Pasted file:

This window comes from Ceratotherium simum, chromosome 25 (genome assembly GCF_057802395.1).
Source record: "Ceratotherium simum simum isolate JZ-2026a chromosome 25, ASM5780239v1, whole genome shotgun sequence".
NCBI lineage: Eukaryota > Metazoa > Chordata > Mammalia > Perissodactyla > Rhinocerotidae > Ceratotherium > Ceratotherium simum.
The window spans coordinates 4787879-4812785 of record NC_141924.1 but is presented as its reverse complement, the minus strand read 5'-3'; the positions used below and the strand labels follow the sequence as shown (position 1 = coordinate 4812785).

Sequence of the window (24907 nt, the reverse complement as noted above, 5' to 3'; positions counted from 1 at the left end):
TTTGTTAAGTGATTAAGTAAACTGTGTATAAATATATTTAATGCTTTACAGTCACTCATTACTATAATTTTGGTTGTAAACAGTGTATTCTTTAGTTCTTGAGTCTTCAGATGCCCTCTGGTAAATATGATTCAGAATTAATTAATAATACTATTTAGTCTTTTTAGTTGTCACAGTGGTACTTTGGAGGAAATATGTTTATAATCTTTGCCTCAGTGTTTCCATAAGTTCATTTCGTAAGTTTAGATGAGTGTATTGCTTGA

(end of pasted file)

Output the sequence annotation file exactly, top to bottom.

This window comes from Ceratotherium simum, chromosome 25 (genome assembly GCF_057802395.1).
Source record: "Ceratotherium simum simum isolate JZ-2026a chromosome 25, ASM5780239v1, whole genome shotgun sequence".
NCBI lineage: Eukaryota > Metazoa > Chordata > Mammalia > Perissodactyla > Rhinocerotidae > Ceratotherium > Ceratotherium simum.
The window spans coordinates 4787879-4812785 of record NC_141924.1 but is presented as its reverse complement, the minus strand read 5'-3'; the positions used below and the strand labels follow the sequence as shown (position 1 = coordinate 4812785).

Sequence of the window (24907 nt, the reverse complement as noted above, 5' to 3'; positions counted from 1 at the left end):
TTTGTTAAGTGATTAAGTAAACTGTGTATAAATATATTTAATGCTTTACAGTCACTCATTACTATAATTTTGGTTGTAAACAGTGTATTCTTTAGTTCTTGAGTCTTCAGATGCCCTCTGGTAAATATGATTCAGAATTAATTAATAATACTATTTAGTCTTTTTAGTTGTCACAGTGGTACTTTGGAGGAAATATGTTTATAATCTTTGCCTCAGTGTTTCCATAAGTTCATTTCGTAAGTTTAGATGAGTGTATTGCTTGA